Perfect for that vintage feel, let’s take some time to look into the facts about printing with Pulp.
Pulp is a fibrous material which is made by chemically or mechanically separating fibres from wood, fibre crops or waste paper. Generally speaking this is made up from 45% sawmill residue, 21% logs and chips and 34% recycled waste paper. In terms of raw materials this is certainly one of the most abundant.
In 13th century Europe, paper was made using cotton and linen fibres, the invention of the spinning wheel drove the prices of the production down dramatically by increasing the supply of rags. This led to cheaper paper and a great leap in the early developments of printing. Wood was not used in the pulping process until the mid 1800’s when the price of paper had risen. Chemical processes to separate the wood were developed and by 1900 had become the leading method for separating wood fibres.
Chemical pulp is made by combining woodchips and chemicals in digesters to break down and allow the fibres to bind together. It is a common misconception that pulp paper is an off-white material due to its recycled nature although it goes through extensive cleaning before being bleached (with an environmentally friendly, chlorine-free chemical such hydrogen peroxide). The pulp is then dried and rolled into sheets.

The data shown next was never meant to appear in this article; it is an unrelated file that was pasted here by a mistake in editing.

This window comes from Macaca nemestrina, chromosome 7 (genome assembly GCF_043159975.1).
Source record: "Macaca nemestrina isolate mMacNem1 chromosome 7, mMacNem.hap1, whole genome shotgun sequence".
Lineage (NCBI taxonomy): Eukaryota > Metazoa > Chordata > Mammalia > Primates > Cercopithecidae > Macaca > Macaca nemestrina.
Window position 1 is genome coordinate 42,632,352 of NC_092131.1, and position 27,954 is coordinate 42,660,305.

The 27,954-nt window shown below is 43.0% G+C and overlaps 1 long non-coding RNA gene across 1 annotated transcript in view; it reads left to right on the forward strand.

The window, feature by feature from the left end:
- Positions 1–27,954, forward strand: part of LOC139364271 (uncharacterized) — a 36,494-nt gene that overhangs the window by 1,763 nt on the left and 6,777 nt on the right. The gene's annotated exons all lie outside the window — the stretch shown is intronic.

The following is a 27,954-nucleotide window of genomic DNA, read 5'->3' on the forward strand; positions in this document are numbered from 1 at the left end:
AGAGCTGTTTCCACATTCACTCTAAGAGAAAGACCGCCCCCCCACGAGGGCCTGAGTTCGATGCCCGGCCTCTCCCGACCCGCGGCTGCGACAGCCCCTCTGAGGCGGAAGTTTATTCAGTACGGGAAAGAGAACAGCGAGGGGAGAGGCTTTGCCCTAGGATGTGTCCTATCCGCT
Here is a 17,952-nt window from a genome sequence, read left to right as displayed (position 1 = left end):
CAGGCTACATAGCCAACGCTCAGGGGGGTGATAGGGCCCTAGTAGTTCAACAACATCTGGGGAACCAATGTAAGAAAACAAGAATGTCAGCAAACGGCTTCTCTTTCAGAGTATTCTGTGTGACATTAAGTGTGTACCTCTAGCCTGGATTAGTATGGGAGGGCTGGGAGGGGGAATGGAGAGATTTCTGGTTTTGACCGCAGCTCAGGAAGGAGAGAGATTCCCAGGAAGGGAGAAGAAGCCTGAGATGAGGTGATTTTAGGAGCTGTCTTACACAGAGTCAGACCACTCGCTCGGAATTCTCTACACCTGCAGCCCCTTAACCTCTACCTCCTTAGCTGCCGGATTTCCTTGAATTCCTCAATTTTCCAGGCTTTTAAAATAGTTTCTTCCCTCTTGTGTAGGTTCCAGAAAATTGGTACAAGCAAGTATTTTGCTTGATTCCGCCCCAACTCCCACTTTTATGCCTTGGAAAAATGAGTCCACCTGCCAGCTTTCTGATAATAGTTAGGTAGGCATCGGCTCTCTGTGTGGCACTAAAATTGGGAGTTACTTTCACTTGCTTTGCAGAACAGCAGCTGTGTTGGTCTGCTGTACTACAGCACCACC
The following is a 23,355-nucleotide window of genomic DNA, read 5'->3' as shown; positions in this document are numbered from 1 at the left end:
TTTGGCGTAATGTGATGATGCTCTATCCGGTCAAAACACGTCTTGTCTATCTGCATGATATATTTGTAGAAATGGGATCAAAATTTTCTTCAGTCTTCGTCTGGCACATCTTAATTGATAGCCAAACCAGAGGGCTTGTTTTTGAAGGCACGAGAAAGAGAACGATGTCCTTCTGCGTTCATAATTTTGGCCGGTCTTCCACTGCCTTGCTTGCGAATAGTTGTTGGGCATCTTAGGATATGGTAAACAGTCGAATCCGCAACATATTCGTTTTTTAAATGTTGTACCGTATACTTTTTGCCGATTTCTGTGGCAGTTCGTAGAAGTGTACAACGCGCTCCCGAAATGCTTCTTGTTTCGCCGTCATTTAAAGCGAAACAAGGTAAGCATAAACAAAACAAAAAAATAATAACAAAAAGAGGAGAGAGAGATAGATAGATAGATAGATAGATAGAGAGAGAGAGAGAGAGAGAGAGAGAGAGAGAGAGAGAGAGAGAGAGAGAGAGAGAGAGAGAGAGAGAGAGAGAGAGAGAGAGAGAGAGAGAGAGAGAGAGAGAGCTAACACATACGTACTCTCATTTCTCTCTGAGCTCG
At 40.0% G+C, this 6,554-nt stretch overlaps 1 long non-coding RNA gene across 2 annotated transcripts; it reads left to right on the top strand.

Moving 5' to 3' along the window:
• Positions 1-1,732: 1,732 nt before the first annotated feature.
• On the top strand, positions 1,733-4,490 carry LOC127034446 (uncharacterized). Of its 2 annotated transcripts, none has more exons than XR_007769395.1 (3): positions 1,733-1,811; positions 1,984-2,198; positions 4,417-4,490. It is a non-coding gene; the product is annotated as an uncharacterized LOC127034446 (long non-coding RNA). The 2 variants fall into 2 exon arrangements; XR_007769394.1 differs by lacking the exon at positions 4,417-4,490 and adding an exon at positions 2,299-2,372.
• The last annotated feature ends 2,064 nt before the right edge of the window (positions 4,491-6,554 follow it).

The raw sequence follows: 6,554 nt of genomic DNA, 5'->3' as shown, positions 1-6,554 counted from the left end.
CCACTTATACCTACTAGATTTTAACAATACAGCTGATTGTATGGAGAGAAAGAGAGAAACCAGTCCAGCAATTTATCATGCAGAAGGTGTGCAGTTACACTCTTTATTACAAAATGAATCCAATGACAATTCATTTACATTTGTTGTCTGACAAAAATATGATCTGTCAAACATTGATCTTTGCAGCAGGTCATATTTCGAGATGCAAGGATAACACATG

Give a stylish retro look to your business cards with our extra thick 380mic (290gsm approx.) Pulp, the finished surface is comparable to the look and texture of a beer mat. The card is uncoated, so please be aware that the final print is often duller in appearance than when printed onto coated stocks such as gloss and silk. The card will mark very easily because it’s uncoated. It is not uncommon for ink transfer from a dark area of print to a lighter area.